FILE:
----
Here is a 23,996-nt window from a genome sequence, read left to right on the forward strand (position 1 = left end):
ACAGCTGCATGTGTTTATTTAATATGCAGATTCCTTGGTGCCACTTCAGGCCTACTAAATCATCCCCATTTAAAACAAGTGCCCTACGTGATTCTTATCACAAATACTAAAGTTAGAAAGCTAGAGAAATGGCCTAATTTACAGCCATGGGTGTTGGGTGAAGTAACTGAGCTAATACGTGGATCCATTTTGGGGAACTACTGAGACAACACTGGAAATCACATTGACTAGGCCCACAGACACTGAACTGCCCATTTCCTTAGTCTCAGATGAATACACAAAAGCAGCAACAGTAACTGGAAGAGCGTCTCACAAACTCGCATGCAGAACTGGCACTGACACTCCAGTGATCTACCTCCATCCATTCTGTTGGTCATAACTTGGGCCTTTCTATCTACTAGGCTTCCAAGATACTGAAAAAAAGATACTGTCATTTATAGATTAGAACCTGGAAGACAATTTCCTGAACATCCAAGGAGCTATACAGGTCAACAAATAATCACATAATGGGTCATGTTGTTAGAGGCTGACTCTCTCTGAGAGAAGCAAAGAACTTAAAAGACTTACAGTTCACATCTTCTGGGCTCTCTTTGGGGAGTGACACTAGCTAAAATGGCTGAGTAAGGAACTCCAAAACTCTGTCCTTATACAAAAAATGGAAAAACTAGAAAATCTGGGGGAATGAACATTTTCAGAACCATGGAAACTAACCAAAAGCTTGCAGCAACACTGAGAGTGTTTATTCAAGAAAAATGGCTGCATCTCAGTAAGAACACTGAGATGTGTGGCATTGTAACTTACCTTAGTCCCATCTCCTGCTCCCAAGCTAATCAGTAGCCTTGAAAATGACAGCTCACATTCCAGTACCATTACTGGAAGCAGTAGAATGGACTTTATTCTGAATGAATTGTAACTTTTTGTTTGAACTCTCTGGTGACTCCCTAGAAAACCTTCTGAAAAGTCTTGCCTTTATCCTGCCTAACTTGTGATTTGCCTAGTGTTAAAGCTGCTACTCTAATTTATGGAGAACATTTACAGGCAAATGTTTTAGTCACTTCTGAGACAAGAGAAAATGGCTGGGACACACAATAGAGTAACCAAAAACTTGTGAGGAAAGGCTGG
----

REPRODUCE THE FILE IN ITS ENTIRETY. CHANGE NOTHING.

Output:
Here is a 23,996-nt window from a genome sequence, read left to right on the forward strand (position 1 = left end):
ACAGCTGCATGTGTTTATTTAATATGCAGATTCCTTGGTGCCACTTCAGGCCTACTAAATCATCCCCATTTAAAACAAGTGCCCTACGTGATTCTTATCACAAATACTAAAGTTAGAAAGCTAGAGAAATGGCCTAATTTACAGCCATGGGTGTTGGGTGAAGTAACTGAGCTAATACGTGGATCCATTTTGGGGAACTACTGAGACAACACTGGAAATCACATTGACTAGGCCCACAGACACTGAACTGCCCATTTCCTTAGTCTCAGATGAATACACAAAAGCAGCAACAGTAACTGGAAGAGCGTCTCACAAACTCGCATGCAGAACTGGCACTGACACTCCAGTGATCTACCTCCATCCATTCTGTTGGTCATAACTTGGGCCTTTCTATCTACTAGGCTTCCAAGATACTGAAAAAAAGATACTGTCATTTATAGATTAGAACCTGGAAGACAATTTCCTGAACATCCAAGGAGCTATACAGGTCAACAAATAATCACATAATGGGTCATGTTGTTAGAGGCTGACTCTCTCTGAGAGAAGCAAAGAACTTAAAAGACTTACAGTTCACATCTTCTGGGCTCTCTTTGGGGAGTGACACTAGCTAAAATGGCTGAGTAAGGAACTCCAAAACTCTGTCCTTATACAAAAAATGGAAAAACTAGAAAATCTGGGGGAATGAACATTTTCAGAACCATGGAAACTAACCAAAAGCTTGCAGCAACACTGAGAGTGTTTATTCAAGAAAAATGGCTGCATCTCAGTAAGAACACTGAGATGTGTGGCATTGTAACTTACCTTAGTCCCATCTCCTGCTCCCAAGCTAATCAGTAGCCTTGAAAATGACAGCTCACATTCCAGTACCATTACTGGAAGCAGTAGAATGGACTTTATTCTGAATGAATTGTAACTTTTTGTTTGAACTCTCTGGTGACTCCCTAGAAAACCTTCTGAAAAGTCTTGCCTTTATCCTGCCTAACTTGTGATTTGCCTAGTGTTAAAGCTGCTACTCTAATTTATGGAGAACATTTACAGGCAAATGTTTTAGTCACTTCTGAGACAAGAGAAAATGGCTGGGACACACAATAGAGTAACCAAAAACTTGTGAGGAAAGGCTGG